A: “ think there’s a fine balance. … But I fully applaud this. It’s going to take several years, and there’s great effort to communicate with students and high schools about what the standards are and what courses need to be taken. … It’s such a disservice to student-athletes who either can’t do the work or get a college degree that isn’t worth anything. …
“There’s serious attention to whether this will negatively impact one group, particularly African-Americans. I think the answer is everyone needs to work to make sure they become student-athletes and that they have to know that in high school.”
Q: A year ago, adding a $2,000 cost-of-attendance stipend to scholarships appeared to be all but done. Now the NCAA has tapped the breaks. What happened?
A: “It’s a complicated issue. … There is not an equal playing field in all of Division I. Athletic budgets range from $10 million to $150 million. The assumption was when that was discussed and passed (preliminarily) was that conference by conference people would sort themselves out, and schools of lesser resource would choose not to (participate), that this was something that would not be forced but would be allowed.
“But in the competitive nature of things … schools felt like if that became the new edge of competition, then they would have to follow suit. And that’s where I think it’s fair to say big divisions came between better resourced and lower resourced institutions.
“Even at a place like Wake Forest, I think the additional $2,000 would cost us half-a-million dollars a year. … At the NCAA Convention last year, there was a committee of student-athletes, and they were adamantly opposed to it because a number of the members were from smaller schools, and what they said was there’s not going to be money in the budget for this, and the fear was it would come out of Olympic sports. And it wouldn’t be football or basketball that would suffer.
“So that’s the real debate, and it’s ongoing. There are some voices, even among bigger schools, that say with Pell Grants and so forth … the $2,000 (isn’t) needed, that even someone who comes from modest means has the resources to go to college.
“And I think the latest discussion is, if it would pass, it would have some kind of means testing. It might not go to everyone. ... On our campus I would say we’re sort of where the NCAA is on this. We’re betwixt and between. There’s not universal support for this. So I’m not sure what will happen.
“The proposal is designed as a student-welfare issue. The interesting thing about the press so often is they tend to forget, they tend to look at the big sports, football and basketball, and tend to forget that when you do things you’re talking about all student-athletes and you’re doing it for soccer and volleyball and lacrosse and tennis and rowing, sports which never can pay for themselves. The financial reality is, football is providing 80-85 percent of the external funding for everything.”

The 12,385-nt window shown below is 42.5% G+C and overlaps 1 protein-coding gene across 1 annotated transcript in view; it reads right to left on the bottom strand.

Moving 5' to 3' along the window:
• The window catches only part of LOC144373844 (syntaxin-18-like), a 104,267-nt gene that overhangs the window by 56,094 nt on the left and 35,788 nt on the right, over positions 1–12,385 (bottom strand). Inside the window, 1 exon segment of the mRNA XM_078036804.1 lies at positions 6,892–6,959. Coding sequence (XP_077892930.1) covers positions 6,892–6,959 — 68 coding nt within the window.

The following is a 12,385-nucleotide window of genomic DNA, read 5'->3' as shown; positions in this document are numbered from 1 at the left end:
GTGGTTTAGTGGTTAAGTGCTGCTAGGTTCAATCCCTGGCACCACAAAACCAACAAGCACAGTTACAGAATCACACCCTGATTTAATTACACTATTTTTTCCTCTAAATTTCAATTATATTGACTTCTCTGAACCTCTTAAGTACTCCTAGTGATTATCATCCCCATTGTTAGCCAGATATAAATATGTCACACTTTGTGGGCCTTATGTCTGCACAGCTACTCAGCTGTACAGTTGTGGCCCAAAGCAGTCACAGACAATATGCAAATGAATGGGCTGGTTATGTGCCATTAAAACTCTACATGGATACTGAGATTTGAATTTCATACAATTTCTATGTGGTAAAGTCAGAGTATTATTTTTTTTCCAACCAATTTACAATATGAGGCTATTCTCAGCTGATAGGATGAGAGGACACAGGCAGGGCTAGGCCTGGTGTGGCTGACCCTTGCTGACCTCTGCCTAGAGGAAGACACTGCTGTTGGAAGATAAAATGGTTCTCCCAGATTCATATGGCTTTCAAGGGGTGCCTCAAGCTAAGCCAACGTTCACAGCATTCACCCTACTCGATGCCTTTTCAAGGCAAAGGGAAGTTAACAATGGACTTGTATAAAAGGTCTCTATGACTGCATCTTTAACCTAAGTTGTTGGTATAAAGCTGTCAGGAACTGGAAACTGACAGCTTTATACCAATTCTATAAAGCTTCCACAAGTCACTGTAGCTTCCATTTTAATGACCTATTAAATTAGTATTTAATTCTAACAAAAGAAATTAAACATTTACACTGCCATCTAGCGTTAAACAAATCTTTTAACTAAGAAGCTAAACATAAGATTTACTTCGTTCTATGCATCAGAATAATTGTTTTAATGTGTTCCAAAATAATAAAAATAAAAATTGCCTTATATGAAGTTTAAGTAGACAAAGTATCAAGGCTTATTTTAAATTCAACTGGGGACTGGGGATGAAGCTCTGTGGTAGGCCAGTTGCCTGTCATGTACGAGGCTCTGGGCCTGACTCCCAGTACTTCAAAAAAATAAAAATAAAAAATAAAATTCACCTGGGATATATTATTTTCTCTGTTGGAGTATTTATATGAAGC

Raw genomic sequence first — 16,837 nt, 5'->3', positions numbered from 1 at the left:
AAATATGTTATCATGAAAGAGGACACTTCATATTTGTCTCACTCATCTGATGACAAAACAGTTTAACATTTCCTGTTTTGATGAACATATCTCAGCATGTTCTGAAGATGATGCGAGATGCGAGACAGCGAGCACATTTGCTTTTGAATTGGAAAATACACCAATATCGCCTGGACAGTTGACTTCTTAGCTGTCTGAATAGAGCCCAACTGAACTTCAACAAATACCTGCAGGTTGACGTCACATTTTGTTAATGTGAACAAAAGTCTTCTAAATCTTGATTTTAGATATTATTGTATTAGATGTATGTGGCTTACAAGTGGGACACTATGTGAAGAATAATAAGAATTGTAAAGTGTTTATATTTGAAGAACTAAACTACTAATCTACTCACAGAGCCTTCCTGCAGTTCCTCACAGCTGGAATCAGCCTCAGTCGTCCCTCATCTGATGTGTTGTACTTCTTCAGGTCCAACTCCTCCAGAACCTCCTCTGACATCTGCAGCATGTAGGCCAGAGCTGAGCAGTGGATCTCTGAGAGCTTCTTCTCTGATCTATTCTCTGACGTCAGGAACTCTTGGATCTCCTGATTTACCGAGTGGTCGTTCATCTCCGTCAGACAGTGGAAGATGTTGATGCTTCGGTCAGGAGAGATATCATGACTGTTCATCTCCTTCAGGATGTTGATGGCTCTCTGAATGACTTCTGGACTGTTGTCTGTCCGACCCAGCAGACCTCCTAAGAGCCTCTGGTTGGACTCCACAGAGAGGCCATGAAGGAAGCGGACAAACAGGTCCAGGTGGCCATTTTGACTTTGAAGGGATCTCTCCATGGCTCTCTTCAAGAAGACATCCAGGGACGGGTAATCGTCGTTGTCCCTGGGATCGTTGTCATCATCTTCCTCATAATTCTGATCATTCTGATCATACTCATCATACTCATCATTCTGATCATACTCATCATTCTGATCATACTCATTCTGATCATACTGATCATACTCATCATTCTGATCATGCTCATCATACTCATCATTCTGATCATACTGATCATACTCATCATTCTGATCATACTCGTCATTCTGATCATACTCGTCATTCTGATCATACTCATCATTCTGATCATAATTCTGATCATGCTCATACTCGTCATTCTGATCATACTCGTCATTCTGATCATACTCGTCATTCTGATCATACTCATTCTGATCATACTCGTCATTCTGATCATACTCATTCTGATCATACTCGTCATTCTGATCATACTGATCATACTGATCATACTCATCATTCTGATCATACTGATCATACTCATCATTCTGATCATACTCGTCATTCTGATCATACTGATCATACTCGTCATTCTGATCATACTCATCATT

Q: Is the playoff coming to college football a positive change?
A: “I think it was positive, logical and showed a lot of common sense. There is huge interest in more of a playoff, but at the same time, by and large universities, and particularly their presidents and chancellors, do fear an extended season.
“It’s complicated by the decision made five, six years ago to go to 12 (regular-season) games. If that was not in place, it might be more probable. But it’s going to be very hard to pull that (12th game) back because everybody does that.
“(The playoff) builds upon the current bowls, and there’s a huge tradition there. There will be a certain controversy: How will these four teams be picked (by the selection committee)? … But I think like in basketball – I know from experience, our athletic director, Ron Wellman, is on that committee. … The amount of time that goes into that committee, people wouldn’t believe. I think a football committee would be similar.
“I think another thing that’s coming out of it is to reassert … New Year’s Day as a principle time when bowl games will happen. I think there’s been a dispersion of bowl games. They extend on into January. They’re midweek after most people have gone back to work.”
Q: Is expansion of the playoff inevitable?
A: “I’m not sure it is at least I have never seen among CEOs of universities a move to try to make this (bigger), because if you do that, you’re going to extend it into the second semester. I think one has to see how this system plays out.
“People love the bowl system. I do think there are too many bowls. … The NCAA has not wanted to get into the issue of how many bowls there are. I think there are anti-trust issues. People wouldn’t like to see a diminution of the overall bowl system that gives a lot of institutions and their fans and their student-athletes an opportunity to go to a bowl.
“If a playoff system were intended as a substitute for a broad bowl system I don’t think there would be a great deal of support for it.”
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